15. Predation pressure in maize across Europe and in Argentina: an intercontinental comparison.

    Science.gov (United States)

    Ferrante, Marco; Lövei, Gábor L; Magagnoli, Serena; Minarcikova, Lenka; Tomescu, Elena Larisa; Burgio, Giovanni; Cagan, Ludovit; Ichim, Mihael Cristin

    2017-11-01

    Humankind draws important benefits from large-scale ecological processes, termed ecosystem services yet the status of several of them is declining. Reliable monitoring methods are essential for tracking the status of ecosystem services. Predation is the mainstay of natural pest control, a key ecosystem service. We used green plasticine caterpillars to monitor predation pressure, and to obtain baseline data on predator activity in transgenic Bt vs. non-Bt maize fields in Old and New World countries. Predation pressure was measured at ground and canopy levels using an identical, small-plot experimental design in four European countries (Denmark, Slovakia, Romania, Italy) and Argentina. Total predation rate in maize was 11.7%d-1 (min. 7.2%d-1 in Argentina, max. 29%d-1 in Romania). Artificial caterpillars were attacked both by invertebrates (mostly chewing insects with 42.0% of the attack marks, and ants with 7.1%, but also predatory and parasitoid wasps, spiders and slugs), and vertebrates (small mammals, 25.5%, and birds 20.2%). Total predation at ground level (15.7%d-1 ) was significantly higher than in maize canopies (6.0%d-1 ) in all countries, except Argentina. We found no significant differences between predator pressure in Bt vs. non-Bt maize plots. The artificial caterpillar method provided comparable, quantitative data on predation intensity, and proved to be suitable for monitoring natural pest control. This method usefully expands the existing toolkit by directly measuring ecological function rather than structure. This article is protected by copyright. All rights reserved. This article is protected by copyright. All rights reserved.

  16. Pollen Aquaporins: The Solute Factor.

    Science.gov (United States)

    Pérez Di Giorgio, Juliana A; Soto, Gabriela C; Muschietti, Jorge P; Amodeo, Gabriela

    2016-01-01

    In the recent years, the biophysical properties and presumed physiological role of aquaporins (AQPs) have been expanded to specialized cells where water and solute exchange are crucial traits. Complex but unique processes such as stomatal movement or pollen hydration and germination have been addressed not only by identifying the specific AQP involved but also by studying how these proteins integrate and coordinate cellular activities and functions. In this review, we referred specifically to pollen-specific AQPs and analyzed what has been assumed in terms of transport properties and what has been found in terms of their physiological role. Unlike that in many other cells, the AQP machinery in mature pollen lacks plasma membrane intrinsic proteins, which are extensively studied for their high water capacity exchange. Instead, a variety of TIPs and NIPs are expressed in pollen. These findings have altered the initial understanding of AQPs and water exchange to consider specific and diverse solutes that might be critical to sustaining pollen's success. The spatial and temporal distribution of the pollen AQPs also reflects a regulatory mechanism that allowing a properly adjusting water and solute exchange.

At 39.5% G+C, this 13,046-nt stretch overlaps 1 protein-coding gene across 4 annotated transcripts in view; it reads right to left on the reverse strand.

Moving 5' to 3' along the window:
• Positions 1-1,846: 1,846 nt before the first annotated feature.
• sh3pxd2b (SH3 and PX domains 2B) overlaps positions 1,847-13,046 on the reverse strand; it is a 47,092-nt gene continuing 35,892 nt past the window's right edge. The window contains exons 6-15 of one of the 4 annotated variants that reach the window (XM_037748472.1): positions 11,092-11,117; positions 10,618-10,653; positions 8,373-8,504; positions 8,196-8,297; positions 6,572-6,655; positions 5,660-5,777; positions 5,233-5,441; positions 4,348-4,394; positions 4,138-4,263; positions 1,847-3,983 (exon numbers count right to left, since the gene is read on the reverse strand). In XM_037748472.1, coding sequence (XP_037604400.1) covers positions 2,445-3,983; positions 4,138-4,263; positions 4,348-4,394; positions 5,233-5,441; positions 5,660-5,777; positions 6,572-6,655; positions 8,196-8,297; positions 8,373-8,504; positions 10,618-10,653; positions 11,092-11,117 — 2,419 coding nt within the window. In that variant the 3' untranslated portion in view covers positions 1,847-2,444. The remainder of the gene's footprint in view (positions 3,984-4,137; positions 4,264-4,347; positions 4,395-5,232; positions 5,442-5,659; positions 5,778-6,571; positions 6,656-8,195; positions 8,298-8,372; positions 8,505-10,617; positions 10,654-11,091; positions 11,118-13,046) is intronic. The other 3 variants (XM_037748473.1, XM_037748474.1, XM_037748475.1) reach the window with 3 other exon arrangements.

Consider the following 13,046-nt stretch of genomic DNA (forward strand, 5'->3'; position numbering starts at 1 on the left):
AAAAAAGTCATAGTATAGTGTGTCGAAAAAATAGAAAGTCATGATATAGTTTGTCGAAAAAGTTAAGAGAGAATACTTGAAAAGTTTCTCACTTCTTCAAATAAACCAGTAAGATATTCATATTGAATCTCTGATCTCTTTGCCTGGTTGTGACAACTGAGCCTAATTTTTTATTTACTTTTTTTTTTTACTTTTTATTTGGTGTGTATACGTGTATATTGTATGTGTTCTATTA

17. Effect of maysin on wild-type, deltamethrin-resistant, and Bt-resistant Helicoverpa armigera (Lepidoptera: Noctuidae).

    Science.gov (United States)

    Rector, Brian G; Liang, Gemei; Guo, Yuyuan

    2003-06-01

    Larvae of the Old World corn earworm, Helicoverpa armigera (Hübner), were fed diets containing lyophilized silks from maize genotypes expressing varying levels of maysin, a flavone glycoside known to be toxic to the New World corn earworm, Helicoverpa zea Boddie. Three different H. armigera colonies were tested: a wild-type colony (96-S), a colony selected for resistance to deltamethrin (Del-R), and a colony selected for resistance to the Cry1Ac protoxin of Bacillus thuringiensis (Bt-R). A colony of H. zea was also tested as a control. High-maysin silk diets significantly slowed the growth and arrested the development of larvae from all H. armigera colonies compared with low-maysin silk diets, maysin-lacking silk diets, and no-silk control diets. The effects on the H. armigera and H. zea colonies were similar across maysin levels, although H. zea is a larger insect than H. armigera and this overall size difference was observed. Among the H. armigera colonies, maysin effects were generally similar, although 7-d-old Del-R larvae were significantly smaller than 7-d-old Bt-R and 96-S larvae for one no-silk control and two maysin-containing silk treatments. The toxic effect of maysin on the Bt-R and Del-R colonies suggests that physiological mechanisms of H. armigera resistance to Cry1Ac and deltamethrin do not confer cross-resistance to maysin.